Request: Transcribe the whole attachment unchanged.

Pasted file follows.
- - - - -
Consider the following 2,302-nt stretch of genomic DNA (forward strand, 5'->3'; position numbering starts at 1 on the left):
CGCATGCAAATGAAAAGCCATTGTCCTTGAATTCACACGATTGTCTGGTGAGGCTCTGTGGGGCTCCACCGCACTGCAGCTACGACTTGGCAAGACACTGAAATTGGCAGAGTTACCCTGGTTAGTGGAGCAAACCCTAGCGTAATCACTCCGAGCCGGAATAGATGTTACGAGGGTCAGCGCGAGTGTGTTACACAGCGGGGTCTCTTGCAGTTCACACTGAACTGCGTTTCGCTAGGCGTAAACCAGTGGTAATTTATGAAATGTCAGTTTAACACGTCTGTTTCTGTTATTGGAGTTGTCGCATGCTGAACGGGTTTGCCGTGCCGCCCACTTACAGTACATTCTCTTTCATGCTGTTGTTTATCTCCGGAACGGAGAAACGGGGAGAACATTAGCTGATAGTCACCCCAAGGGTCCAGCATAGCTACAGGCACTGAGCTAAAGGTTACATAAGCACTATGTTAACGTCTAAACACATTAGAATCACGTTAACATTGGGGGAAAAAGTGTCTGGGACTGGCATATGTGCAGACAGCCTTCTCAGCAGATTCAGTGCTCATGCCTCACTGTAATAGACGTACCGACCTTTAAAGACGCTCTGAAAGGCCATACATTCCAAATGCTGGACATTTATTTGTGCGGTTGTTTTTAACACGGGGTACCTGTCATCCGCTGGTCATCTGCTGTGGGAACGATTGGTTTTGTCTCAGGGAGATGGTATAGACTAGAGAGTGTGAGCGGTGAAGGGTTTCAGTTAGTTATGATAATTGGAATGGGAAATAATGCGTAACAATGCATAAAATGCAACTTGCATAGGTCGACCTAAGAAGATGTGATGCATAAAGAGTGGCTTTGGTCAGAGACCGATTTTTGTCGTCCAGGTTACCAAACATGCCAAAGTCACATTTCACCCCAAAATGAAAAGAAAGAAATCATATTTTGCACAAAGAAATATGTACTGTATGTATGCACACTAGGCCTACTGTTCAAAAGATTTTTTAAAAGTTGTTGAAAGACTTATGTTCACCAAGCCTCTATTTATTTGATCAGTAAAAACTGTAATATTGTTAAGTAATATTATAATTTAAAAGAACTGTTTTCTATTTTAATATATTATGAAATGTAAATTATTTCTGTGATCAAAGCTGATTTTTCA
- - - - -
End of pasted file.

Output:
Consider the following 2,302-nt stretch of genomic DNA (forward strand, 5'->3'; position numbering starts at 1 on the left):
CGCATGCAAATGAAAAGCCATTGTCCTTGAATTCACACGATTGTCTGGTGAGGCTCTGTGGGGCTCCACCGCACTGCAGCTACGACTTGGCAAGACACTGAAATTGGCAGAGTTACCCTGGTTAGTGGAGCAAACCCTAGCGTAATCACTCCGAGCCGGAATAGATGTTACGAGGGTCAGCGCGAGTGTGTTACACAGCGGGGTCTCTTGCAGTTCACACTGAACTGCGTTTCGCTAGGCGTAAACCAGTGGTAATTTATGAAATGTCAGTTTAACACGTCTGTTTCTGTTATTGGAGTTGTCGCATGCTGAACGGGTTTGCCGTGCCGCCCACTTACAGTACATTCTCTTTCATGCTGTTGTTTATCTCCGGAACGGAGAAACGGGGAGAACATTAGCTGATAGTCACCCCAAGGGTCCAGCATAGCTACAGGCACTGAGCTAAAGGTTACATAAGCACTATGTTAACGTCTAAACACATTAGAATCACGTTAACATTGGGGGAAAAAGTGTCTGGGACTGGCATATGTGCAGACAGCCTTCTCAGCAGATTCAGTGCTCATGCCTCACTGTAATAGACGTACCGACCTTTAAAGACGCTCTGAAAGGCCATACATTCCAAATGCTGGACATTTATTTGTGCGGTTGTTTTTAACACGGGGTACCTGTCATCCGCTGGTCATCTGCTGTGGGAACGATTGGTTTTGTCTCAGGGAGATGGTATAGACTAGAGAGTGTGAGCGGTGAAGGGTTTCAGTTAGTTATGATAATTGGAATGGGAAATAATGCGTAACAATGCATAAAATGCAACTTGCATAGGTCGACCTAAGAAGATGTGATGCATAAAGAGTGGCTTTGGTCAGAGACCGATTTTTGTCGTCCAGGTTACCAAACATGCCAAAGTCACATTTCACCCCAAAATGAAAAGAAAGAAATCATATTTTGCACAAAGAAATATGTACTGTATGTATGCACACTAGGCCTACTGTTCAAAAGATTTTTTAAAAGTTGTTGAAAGACTTATGTTCACCAAGCCTCTATTTATTTGATCAGTAAAAACTGTAATATTGTTAAGTAATATTATAATTTAAAAGAACTGTTTTCTATTTTAATATATTATGAAATGTAAATTATTTCTGTGATCAAAGCTGATTTTTCA